This week in Urban Tulsa Weekly, an up-close look at next Tuesday's Tulsa County sales tax election. (You can find an earlier column about this tax proposal here, and here's a column about Tulsa County Commissioners' aversion to competitive bidding.

G. W. Schulz has a lengthy profile of Ray and Robin Siegfried, the company they built, their lavish lifestyles, and the legal dispute that divides the two brothers even after Ray's death earlier this year. And he's got a story about Oklahoma's TABOR initiative.

All that and much more, in the latest issue of Urban Tulsa Weekly.

My column in the current Urban Tulsa Weekly is a review of the City Charter amendment proposals Tulsans will vote on next spring, as well as a few that didn't make the cut, along with a look at the politics behind what passed and what didn't.

There were a couple of new developments tonight. Illegitimate Councilor Randy Sullivan tried to move the zoning protest petition amendment from the March primary election ballot to the April general election ballot. He tried to make the case that voters would be disenfranchised by having the vote on the primary ballot, when turnout would be lighter.

Councilor Chris Medlock pointed out that homeowners were promised back in 2004, when the courts ruled that the protest petition ordinance was in conflict with the charter, that the amendment to restore that protection would be on the next citywide election ballot. That would have been the December 2004 library bond issue, but the Council held off at the request of library officials. The next opportunity was the city bond issue in April 2005. The Council called the election, but something happened -- the dog ate Bill LaFortune's homework -- and the required public notices weren't placed in the Tulsa Legal News. The March 2006 is the next available citywide date to vote, and because there will be a mayoral primary, every precinct will be open anyway.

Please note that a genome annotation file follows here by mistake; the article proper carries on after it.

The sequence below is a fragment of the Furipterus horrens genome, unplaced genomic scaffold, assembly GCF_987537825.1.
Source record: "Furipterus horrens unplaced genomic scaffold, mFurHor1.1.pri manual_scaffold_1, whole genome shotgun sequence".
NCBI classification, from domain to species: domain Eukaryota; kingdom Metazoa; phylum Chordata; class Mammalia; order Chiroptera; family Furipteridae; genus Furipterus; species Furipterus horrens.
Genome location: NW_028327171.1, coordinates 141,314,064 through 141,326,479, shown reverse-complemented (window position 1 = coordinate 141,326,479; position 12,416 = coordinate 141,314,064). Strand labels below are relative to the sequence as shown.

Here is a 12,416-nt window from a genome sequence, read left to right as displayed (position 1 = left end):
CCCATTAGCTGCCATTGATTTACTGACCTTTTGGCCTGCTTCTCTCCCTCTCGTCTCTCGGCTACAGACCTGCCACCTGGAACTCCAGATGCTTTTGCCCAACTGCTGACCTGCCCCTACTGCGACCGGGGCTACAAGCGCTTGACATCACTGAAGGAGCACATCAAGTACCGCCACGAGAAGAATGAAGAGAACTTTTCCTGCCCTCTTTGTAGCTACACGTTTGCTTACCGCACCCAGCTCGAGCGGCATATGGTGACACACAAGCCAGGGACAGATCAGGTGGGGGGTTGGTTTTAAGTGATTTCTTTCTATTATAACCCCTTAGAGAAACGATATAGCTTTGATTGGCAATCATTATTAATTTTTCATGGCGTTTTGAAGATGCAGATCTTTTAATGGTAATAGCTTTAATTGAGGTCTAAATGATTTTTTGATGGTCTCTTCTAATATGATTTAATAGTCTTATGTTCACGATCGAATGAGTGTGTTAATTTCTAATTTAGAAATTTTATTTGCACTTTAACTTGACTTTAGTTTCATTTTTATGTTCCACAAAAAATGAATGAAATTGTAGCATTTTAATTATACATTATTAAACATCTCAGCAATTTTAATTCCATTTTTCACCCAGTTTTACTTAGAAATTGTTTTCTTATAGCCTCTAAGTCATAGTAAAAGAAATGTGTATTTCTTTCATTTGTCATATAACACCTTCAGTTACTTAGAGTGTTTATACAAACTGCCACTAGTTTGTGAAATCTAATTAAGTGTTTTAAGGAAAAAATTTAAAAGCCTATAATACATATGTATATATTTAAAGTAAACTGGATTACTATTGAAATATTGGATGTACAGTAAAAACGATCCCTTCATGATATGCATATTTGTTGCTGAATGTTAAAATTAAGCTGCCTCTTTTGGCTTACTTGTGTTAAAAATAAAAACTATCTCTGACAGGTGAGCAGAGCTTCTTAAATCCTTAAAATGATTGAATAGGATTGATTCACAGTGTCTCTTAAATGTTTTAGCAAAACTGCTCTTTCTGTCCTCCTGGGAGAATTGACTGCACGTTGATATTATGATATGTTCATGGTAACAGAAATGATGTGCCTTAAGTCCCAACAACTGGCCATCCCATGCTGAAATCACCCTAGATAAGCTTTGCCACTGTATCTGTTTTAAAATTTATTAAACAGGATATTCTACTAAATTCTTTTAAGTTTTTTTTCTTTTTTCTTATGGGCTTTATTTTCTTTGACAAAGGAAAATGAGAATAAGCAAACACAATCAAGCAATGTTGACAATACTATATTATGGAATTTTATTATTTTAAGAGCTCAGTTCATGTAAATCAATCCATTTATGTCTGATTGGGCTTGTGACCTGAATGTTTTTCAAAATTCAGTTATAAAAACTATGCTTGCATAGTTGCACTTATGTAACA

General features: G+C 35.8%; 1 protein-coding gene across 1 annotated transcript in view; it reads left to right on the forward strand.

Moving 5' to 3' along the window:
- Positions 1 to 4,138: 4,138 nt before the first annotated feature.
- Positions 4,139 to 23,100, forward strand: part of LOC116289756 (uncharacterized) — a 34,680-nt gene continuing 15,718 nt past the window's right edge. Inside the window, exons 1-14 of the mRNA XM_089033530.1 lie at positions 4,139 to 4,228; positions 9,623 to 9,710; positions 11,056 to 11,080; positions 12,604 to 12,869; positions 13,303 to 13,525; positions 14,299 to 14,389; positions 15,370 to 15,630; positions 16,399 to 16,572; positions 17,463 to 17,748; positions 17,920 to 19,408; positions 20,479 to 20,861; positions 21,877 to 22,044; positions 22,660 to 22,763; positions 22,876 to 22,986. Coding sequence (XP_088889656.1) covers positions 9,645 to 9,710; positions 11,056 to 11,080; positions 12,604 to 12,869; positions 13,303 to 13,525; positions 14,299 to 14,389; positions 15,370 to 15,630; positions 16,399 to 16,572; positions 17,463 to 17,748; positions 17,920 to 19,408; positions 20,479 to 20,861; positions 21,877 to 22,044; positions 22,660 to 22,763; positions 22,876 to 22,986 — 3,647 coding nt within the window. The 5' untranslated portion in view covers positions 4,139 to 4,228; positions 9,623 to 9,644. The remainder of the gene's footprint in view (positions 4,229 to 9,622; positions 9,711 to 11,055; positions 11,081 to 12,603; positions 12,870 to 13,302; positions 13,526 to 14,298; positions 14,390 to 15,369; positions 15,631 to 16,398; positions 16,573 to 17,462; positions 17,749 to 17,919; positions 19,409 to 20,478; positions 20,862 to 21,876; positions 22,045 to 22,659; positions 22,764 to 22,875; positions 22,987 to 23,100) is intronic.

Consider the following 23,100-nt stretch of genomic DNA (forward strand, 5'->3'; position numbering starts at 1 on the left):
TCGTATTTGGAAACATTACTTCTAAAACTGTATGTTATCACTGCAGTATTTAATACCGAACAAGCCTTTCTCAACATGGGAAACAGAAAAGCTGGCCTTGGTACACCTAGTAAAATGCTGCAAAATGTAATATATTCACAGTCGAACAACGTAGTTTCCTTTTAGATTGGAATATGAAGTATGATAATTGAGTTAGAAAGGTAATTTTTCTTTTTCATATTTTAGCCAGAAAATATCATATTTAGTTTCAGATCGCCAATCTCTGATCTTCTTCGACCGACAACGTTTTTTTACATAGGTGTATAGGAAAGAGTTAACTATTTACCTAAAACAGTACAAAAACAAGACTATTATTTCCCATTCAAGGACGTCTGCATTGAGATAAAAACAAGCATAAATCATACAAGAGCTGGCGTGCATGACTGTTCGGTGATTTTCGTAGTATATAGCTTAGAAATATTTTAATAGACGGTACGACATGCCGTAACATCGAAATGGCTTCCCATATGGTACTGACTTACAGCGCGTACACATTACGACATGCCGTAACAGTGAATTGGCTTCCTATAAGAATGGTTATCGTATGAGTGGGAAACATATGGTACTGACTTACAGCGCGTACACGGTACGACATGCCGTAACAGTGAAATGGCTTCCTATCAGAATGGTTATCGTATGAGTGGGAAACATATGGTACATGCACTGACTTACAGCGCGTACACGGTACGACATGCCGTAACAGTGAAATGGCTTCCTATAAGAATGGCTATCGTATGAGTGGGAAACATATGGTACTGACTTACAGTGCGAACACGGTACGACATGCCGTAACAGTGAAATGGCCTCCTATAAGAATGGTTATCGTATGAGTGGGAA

The other councilors were apparently persuaded by Medlock's argument -- Sullivan's motion died for lack of a second.

Councilor Roscoe Turner brought the recall amendment up for reconsideration, as I was hoping he would. The original proposal was modified by two complementary amendments proposed by Councilor Tom Baker. The requirement for signature comparison for the recall petitions was dropped (by a unanimous vote). Added in its place was a requirement for each signer to provide a valid contact phone number. That passed by a 5-4 vote (Baker, Henderson, Mautino, Medlock, Turner in favor; Christiansen, Martinson, Neal, Sullivan against). The amended amendment was sent to the voters by a 7-2 vote -- Martinson and Sullivan voted against. Although it isn't my ideal, the proposed amendment would require that recall be for cause, provides a consistent standard for number of signatures across all offices, and requires that signature gatherers be residents of the district. If we pass it in April, it will help ensure that a recall only happens when genuine constituents have a genuine and grave complaint against an elected official.

Finally, a District 7 resident (and a friend of mine), John Eagleton, protests that he did raise the issue of Randy Sullivan's non-residency with members of the City Council when it was publicly acknowledged in February 2005. Eagleton asked the Councilors to seek the City Attorney's opinion on the effect of filing a bogus declaration of candidacy; he believes it would render the election null and void and cause the office to become vacant. That was never done, apparently, perhaps because everyone was distracted by the recall effort underway at the time.

I remember, too, that there were District 7 residents who wanted to recall Randy Sullivan, but they restrained themselves at the request of Councilors Medlock and Mautino, who were themselves under threat of recall at the time.

Here's a link to all the articles in the current issue. Don't forget -- just a few more days to donate gifts for children in the DHS foster care system. Pick up a copy of the dead-tree version of UTW for a list of kids, ages, and the gifts they'd like for Christmas.

About this Archive

This page is a archive of entries in the Urban Tulsa Weekly category from December 2005.

Urban Tulsa Weekly: November 2005 is the previous archive.

Urban Tulsa Weekly: January 2006 is the next archive.